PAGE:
The Whitney Biennial
The Whitney Biennial 2014 opened two weekends ago; this is the last biennial hosted in Marcel Breuer’s building. The museum is moving to its new location designed by Renzo Piano next year. Whitney is not going to be the same Whitney soon, but right now, as promised, we are having a larger and bolder than ever biennial.
The exhibition is put together by three curators with distinguished focus (one in film/video, a contemporary art curator, and a painter/educator) as well as 103 artists.
It is a true party, exciting and also overwhelming.
I started my visit to Whitney from its fourth floor, where Michelle Grabner is the curator in charge. Grabner says she wants her section “organized as a curriculum for other artists.” Maybe that is why the pieces she chose are so cohesive; they talk to each other. The play between the descriptions and the pieces worked really well – reading a description was often as enjoyable as viewing the piece itself! Contemporary art is sometimes so conceptual that I find I can’t just look at it and understand. I found the descriptions both entertaining and enjoyable as they were well written and gave me a better background to the piece.
Take, for example, Jennifer Bornstein’s video. The video is in complete silence and has perfect tone. The human nudity reminds me of a classic painting. It documents a couple of women as they move awkwardly and sometimes violently about the space. The description says that the body movement is abstracted from three different sources – soft porn poses, Balinese folk dances and contact improvisation technique. Learning this from the description, helped me to fully embrace what I saw.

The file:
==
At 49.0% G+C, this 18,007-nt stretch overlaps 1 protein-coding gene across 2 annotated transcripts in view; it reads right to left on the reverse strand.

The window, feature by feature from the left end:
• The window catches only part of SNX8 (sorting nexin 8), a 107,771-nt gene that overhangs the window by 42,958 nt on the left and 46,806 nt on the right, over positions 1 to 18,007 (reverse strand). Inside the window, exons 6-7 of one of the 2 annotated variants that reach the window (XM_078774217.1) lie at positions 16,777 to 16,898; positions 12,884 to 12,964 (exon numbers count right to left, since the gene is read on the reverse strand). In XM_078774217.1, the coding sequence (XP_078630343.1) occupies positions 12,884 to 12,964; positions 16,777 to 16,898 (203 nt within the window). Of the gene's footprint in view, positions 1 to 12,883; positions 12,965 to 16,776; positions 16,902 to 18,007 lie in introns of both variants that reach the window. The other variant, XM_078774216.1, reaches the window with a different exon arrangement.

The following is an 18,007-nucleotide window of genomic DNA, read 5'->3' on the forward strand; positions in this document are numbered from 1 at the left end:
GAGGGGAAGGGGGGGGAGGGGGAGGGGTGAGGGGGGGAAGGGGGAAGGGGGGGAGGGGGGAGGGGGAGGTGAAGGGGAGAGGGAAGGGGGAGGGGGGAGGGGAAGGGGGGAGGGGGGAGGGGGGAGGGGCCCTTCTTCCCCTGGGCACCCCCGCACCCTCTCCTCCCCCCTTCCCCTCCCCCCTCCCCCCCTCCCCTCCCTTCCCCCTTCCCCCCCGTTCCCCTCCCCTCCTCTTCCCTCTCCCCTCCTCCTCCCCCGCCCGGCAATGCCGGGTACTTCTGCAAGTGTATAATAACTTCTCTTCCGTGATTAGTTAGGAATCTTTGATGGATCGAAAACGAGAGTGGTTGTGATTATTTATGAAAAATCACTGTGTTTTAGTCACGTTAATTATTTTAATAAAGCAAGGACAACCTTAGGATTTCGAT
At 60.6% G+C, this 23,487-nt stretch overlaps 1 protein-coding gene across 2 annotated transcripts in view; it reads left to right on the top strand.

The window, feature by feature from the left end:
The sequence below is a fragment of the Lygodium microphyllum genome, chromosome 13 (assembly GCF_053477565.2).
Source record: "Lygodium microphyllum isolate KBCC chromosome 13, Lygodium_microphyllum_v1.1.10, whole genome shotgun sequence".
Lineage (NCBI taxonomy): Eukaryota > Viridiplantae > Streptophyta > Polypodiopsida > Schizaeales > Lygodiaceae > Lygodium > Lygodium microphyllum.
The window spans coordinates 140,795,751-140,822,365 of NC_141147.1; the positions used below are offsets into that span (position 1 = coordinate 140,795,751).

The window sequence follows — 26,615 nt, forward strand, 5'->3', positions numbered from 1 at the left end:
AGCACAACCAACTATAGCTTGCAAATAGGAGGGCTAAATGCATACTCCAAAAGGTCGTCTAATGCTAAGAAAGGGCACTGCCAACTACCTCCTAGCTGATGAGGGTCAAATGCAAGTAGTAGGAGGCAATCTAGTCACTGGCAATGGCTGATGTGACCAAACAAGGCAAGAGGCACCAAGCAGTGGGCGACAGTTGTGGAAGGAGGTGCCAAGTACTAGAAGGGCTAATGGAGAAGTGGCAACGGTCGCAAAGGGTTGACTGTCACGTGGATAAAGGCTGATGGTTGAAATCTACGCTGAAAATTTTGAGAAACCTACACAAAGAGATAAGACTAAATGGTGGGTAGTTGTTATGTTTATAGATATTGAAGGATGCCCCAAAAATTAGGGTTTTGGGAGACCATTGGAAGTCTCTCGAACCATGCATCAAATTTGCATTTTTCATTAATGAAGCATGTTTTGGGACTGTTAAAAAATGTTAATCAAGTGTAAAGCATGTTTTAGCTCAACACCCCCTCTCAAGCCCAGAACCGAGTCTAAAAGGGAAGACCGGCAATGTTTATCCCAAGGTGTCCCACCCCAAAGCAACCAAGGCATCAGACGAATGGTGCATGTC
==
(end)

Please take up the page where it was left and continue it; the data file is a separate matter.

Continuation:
Another unforgettable piece is Stephen Berens’ project. In this work the artist reprinted 40 views of Rome on top of one another sequentially, and made the prints into a new series. The original images are 40 shots of the same spot at the same angle, at different hours. I like the practice of recycling old work into new, and I think Berens’ process is inspiring. I was a little bothered to see after overlapping shots for multiple times, some sheets are dull, and some are just black. I think, conceptually, the series is fascinating but the product wasn’t always as exciting.
The most impressive piece on the 4th floor is Zoe Leonard’s room-size camera obscura. The artist blocked the only window in a huge darkened room, letting light come in through a palm-sized lens. Through this, the city outside is projected upside down on the ceiling and walls inside of the room. The idea of this piece is not particularly new, (Abelardo Morell used the same technique and shot a series of beautiful interiors ) but I very much enjoyed the interactive experience.
The biennial is on view through May 25 and I recommend you check it out!